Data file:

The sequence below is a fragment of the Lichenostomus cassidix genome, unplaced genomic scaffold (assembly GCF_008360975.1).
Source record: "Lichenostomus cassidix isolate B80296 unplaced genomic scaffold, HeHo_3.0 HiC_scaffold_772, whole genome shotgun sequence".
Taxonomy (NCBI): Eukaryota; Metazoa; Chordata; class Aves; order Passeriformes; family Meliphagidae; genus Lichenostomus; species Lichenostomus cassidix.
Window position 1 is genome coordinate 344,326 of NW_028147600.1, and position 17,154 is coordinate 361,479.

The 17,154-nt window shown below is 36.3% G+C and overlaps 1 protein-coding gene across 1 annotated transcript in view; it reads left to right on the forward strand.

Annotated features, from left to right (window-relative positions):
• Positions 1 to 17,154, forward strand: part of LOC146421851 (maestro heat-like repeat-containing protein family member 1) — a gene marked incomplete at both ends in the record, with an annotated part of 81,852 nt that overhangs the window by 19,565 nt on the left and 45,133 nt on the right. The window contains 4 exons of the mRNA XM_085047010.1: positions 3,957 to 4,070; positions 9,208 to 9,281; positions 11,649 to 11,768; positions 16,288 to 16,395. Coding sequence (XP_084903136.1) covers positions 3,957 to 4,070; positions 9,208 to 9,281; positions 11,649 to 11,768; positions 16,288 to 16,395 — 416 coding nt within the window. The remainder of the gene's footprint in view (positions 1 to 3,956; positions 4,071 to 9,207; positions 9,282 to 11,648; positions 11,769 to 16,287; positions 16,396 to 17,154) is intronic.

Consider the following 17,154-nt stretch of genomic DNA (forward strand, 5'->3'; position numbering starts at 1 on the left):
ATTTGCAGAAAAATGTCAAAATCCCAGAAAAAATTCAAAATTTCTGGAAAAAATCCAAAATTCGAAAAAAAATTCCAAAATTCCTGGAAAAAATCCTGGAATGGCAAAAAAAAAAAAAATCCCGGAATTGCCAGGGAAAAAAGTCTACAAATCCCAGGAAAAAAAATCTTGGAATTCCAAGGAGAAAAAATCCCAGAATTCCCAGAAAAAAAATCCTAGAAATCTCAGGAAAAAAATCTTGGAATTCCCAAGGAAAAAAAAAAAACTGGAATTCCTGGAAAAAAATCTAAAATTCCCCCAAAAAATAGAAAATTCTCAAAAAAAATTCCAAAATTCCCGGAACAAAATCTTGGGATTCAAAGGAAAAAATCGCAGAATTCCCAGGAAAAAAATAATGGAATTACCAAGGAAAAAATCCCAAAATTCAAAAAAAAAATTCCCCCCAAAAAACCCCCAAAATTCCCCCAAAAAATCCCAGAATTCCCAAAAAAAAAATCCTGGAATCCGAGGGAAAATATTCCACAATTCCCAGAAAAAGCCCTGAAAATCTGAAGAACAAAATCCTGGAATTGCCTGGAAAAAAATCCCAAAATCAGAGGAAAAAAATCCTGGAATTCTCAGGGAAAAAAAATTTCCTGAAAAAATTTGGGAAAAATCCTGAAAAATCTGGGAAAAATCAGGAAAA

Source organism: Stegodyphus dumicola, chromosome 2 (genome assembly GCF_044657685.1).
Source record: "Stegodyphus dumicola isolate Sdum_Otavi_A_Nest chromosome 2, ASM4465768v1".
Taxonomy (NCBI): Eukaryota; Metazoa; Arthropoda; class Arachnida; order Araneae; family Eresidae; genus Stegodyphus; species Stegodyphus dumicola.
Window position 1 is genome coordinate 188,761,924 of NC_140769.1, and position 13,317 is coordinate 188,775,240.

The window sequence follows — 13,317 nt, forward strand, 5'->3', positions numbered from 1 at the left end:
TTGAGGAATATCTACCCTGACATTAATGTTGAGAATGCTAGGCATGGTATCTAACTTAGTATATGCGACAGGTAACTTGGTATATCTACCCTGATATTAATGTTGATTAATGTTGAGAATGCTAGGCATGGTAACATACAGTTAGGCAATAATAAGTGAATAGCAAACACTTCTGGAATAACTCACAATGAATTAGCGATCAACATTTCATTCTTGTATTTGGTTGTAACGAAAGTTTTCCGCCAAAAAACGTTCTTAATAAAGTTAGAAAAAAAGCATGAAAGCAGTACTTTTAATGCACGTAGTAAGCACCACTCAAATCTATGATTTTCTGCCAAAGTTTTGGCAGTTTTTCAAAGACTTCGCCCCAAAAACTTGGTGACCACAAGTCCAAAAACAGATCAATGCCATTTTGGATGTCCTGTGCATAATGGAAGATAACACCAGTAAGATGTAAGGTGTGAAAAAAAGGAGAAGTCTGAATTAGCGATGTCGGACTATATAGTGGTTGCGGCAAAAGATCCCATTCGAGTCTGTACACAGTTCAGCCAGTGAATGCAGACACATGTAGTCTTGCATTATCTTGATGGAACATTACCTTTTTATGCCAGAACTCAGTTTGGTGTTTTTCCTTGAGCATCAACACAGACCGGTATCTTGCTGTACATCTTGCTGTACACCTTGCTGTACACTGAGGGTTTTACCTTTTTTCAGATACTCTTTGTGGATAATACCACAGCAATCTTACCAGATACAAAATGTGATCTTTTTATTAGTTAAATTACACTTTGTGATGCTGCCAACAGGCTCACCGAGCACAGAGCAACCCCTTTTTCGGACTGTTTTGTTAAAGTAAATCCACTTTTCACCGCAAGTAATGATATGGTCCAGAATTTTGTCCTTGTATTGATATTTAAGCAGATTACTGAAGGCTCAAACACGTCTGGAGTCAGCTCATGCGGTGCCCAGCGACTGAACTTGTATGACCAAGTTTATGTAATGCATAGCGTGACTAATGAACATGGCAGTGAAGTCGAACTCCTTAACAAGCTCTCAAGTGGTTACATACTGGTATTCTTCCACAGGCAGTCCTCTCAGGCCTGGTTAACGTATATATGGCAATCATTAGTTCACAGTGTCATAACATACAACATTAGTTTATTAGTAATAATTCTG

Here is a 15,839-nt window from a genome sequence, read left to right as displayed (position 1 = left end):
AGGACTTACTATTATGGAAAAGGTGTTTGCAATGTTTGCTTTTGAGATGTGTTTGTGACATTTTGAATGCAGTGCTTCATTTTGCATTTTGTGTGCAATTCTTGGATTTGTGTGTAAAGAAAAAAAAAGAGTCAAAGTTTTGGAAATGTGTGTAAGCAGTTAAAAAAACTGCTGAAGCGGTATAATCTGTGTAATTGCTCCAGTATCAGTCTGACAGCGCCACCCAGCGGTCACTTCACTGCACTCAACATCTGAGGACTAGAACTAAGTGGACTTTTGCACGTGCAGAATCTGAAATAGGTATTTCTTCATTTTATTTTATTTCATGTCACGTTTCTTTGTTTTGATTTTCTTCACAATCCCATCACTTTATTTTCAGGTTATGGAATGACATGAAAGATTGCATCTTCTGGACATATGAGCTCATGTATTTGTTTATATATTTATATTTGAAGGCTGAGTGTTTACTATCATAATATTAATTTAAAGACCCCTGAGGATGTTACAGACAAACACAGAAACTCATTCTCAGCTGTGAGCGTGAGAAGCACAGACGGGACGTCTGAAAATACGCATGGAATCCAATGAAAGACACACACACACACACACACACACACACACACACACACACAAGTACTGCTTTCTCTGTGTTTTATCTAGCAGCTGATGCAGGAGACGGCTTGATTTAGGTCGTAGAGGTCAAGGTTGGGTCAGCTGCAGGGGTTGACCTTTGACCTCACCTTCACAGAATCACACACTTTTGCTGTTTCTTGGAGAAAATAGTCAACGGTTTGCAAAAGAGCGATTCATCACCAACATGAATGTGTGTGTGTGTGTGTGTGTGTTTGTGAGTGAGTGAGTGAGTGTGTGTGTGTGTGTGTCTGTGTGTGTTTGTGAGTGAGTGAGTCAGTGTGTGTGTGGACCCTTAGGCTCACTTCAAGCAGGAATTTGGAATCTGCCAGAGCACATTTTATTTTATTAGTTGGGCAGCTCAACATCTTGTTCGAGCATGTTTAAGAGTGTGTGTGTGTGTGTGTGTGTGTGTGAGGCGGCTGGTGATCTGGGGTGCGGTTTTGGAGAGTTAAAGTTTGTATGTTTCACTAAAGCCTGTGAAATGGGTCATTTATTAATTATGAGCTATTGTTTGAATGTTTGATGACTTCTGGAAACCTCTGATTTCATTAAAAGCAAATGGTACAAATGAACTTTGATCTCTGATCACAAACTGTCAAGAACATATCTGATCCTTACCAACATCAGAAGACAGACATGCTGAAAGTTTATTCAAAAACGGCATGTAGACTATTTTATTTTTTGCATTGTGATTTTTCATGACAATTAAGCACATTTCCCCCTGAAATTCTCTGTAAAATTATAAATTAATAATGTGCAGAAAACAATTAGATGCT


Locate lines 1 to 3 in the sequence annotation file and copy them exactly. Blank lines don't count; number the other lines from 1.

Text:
The sequence below is a fragment of the Lichenostomus cassidix genome, unplaced genomic scaffold (assembly GCF_008360975.1).
Source record: "Lichenostomus cassidix isolate B80296 unplaced genomic scaffold, HeHo_3.0 HiC_scaffold_772, whole genome shotgun sequence".
Taxonomy (NCBI): Eukaryota; Metazoa; Chordata; class Aves; order Passeriformes; family Meliphagidae; genus Lichenostomus; species Lichenostomus cassidix.